The Student News Site of Texas A&M University - College Station

The Battalion

The Student News Site of Texas A&M University - College Station

The Battalion

The Student News Site of Texas A&M University - College Station

The Battalion

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Meet the softball Sugar Daddies

Photo by Photo by: Brian Okosun

Ryan Sebesta, Tyler Volk, Cole Bishop, Andrew Bobo and Amado Martinez are five of the Sugar Daddies, a group that supports the A&M softball team at every home game.

For the visiting opponent, the non-stop banter and chanting that emerges from the stands at the Aggie Softball Complex can cause a distraction. But for the Texas A&M softball program, the people behind the noise hold a place in each player’s heart — this loud group of students is known as the Softball Sugar Daddies.

The Sugar Daddies were formed following the first Texas A&M softball season and have supported the maroon and white ever since. Members attend every home game and at times take their antics on the road.

Tracy Rutherford, the on-campus sponsor in charge of coordinating the group, has been involved with the Sugar Daddies for eight years. Rutherford said that although the Sugar Daddies’ objective is to give Texas A&M an advantage over their opponents, their mission is to try and make the game an enjoyable event for all of those in attendance.

“Their goal is to get into the opponent’s head, but in a family friendly way,” Rutherford said. “We talk about being able to make the pitcher on the other team laugh, distract the batter and just create a different atmosphere. We’re the only university that has a group like this.”

Texas A&M head coach Jo Evans has had a front-row seat to the Sugar Daddies for the last 13 years. Evans said the Sugar Daddies never fail to exceed the expectations she has of them and is thankful for their unwavering support throughout the season.

“They’re a huge source of energy and enthusiasm at our ballpark,” Evans said. “They do a great job on creating a game-day atmosphere, which we as a team can feed off of.”

For agricultural economics senior Ryan Sebesta, the interaction and relationships built with the Aggie softball players and their families is an experience which he holds dearly. Sebesta said the support they receive from the families is an added bonus to being a Sugar Daddy.

“It’s been a blast, just being around the team,” Sebesta said. “They’re just a great group of girls. Their families are the best. They thank us for our support every time we’re at the game. They treat us like if we were one of their own it’s just amazing to be with them.”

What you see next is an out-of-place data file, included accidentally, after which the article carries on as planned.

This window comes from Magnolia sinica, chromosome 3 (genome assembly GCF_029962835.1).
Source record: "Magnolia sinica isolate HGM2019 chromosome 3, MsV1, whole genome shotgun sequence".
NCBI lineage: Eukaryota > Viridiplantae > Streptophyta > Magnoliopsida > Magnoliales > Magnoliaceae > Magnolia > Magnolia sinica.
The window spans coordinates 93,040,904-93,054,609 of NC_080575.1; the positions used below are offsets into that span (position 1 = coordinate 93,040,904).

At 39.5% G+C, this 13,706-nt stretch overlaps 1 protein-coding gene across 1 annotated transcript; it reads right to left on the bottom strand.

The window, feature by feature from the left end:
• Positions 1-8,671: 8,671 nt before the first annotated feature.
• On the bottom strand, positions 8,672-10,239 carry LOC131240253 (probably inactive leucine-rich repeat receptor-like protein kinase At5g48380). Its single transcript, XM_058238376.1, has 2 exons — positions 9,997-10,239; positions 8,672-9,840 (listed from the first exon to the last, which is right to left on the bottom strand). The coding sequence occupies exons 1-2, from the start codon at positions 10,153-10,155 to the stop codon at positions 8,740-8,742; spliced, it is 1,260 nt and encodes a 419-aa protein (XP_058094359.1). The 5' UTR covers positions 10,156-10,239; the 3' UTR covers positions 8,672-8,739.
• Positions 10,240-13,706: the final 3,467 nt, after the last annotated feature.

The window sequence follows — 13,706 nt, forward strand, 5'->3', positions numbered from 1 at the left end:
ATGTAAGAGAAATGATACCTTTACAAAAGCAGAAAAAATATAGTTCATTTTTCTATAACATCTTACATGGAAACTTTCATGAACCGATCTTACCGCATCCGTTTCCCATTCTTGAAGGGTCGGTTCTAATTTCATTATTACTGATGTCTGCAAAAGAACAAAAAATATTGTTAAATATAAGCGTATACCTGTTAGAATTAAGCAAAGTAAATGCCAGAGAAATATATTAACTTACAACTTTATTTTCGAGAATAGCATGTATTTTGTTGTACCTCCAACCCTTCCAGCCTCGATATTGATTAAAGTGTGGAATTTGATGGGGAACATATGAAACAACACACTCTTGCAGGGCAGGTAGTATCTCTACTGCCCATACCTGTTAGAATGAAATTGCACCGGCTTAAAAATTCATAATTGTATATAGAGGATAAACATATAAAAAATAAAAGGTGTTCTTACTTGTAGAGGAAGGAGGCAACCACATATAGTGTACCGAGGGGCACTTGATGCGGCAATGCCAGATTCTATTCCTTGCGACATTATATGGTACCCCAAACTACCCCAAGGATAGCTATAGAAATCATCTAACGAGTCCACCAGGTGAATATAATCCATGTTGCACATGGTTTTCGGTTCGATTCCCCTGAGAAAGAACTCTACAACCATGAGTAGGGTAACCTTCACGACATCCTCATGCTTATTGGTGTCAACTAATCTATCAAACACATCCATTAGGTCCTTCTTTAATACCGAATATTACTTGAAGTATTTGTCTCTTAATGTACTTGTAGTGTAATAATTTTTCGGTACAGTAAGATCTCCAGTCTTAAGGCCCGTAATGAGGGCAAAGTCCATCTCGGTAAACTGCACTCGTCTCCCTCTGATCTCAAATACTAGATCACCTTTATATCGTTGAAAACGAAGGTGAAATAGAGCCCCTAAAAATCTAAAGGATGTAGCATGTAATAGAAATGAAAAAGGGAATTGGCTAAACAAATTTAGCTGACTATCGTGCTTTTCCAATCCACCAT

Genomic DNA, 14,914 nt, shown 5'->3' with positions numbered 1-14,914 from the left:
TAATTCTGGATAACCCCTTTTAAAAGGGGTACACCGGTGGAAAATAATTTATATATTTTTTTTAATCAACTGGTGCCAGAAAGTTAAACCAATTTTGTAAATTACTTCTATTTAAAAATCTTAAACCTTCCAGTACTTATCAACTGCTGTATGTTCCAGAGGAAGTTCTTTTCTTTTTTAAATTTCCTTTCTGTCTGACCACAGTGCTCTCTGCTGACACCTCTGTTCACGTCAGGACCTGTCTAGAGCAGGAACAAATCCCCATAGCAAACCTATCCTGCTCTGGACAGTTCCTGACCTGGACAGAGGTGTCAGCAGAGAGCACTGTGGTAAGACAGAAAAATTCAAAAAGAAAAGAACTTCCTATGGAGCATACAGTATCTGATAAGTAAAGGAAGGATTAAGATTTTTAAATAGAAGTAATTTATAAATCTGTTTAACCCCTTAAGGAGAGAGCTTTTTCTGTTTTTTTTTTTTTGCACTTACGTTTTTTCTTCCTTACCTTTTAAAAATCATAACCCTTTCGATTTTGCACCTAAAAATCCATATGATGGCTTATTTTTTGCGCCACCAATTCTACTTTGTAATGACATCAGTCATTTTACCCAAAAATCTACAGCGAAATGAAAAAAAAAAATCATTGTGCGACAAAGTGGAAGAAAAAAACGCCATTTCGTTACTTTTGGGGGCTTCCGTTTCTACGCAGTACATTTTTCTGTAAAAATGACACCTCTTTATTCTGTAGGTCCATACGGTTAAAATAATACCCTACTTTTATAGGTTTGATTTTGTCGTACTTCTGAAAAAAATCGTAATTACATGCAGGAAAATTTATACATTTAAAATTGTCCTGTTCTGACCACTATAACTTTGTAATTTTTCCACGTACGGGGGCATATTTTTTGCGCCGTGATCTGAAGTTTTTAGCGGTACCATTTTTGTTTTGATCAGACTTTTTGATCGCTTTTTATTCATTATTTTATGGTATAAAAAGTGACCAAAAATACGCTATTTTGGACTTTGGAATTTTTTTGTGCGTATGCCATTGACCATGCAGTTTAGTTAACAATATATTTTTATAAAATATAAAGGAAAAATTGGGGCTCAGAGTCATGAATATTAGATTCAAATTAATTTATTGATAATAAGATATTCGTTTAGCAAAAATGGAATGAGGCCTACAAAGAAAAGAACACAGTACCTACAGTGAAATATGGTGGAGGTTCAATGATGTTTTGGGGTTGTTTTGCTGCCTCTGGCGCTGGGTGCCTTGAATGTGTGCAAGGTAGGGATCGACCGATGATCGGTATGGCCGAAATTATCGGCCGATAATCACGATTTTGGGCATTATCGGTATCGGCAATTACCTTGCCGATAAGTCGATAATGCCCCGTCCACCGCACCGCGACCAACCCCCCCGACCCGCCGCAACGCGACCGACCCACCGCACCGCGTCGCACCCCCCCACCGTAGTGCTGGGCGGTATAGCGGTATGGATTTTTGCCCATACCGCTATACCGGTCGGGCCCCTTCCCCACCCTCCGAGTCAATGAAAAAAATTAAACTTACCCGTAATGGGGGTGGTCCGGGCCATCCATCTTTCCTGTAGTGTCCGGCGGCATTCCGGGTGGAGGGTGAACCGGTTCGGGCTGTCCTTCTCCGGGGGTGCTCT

The family environment has been especially kind to the youngest member of the group. Nine-year-old Conner Rutherford, son of on-campus sponsor Tracy, has been a supporter of Aggie softball for the majority of his life. Much like his older counterparts, Connor dedicates his time cheering on the Aggies as well as getting to interact with them off the field.

“My favorite thing about being a Sugar Daddy is being able to support the girls and getting to know them,” Conner said. “We’re here to keep them motivated and going.”

Entering her final season as a Texas A&M softball player, senior outfielder Cali Lanphear has grown fond of the Sugar Daddies. Lanphear said having such a unique group like the Sugar Daddies allows the team to play at its full potential.

“They’re like our own home-field advantage,” Lanphear said. “They’re just such a big part of our atmosphere here at A&M, it’s really something nobody has. They do a good job of grabbing the other team’s attention which throws them off of their game, giving us a sort of advantage.”

The Sugar Daddies were at their best earlier this year when the Aggies hosted the University of Indiana for the Aggies Classic. So much so that, despite losing to the Aggies, Indiana head coach Michelle Gardner couldn’t help but be impressed with the Sugar Daddies for their performance in the stands.  
“They were awesome,” Gardner said. “I loved the way they cheer on A&M and have some fun with the opponent, but keep it classy. It was all in good fun, and they made the atmosphere really enjoyable. They were creative and never let up the whole game. It was impressive.”

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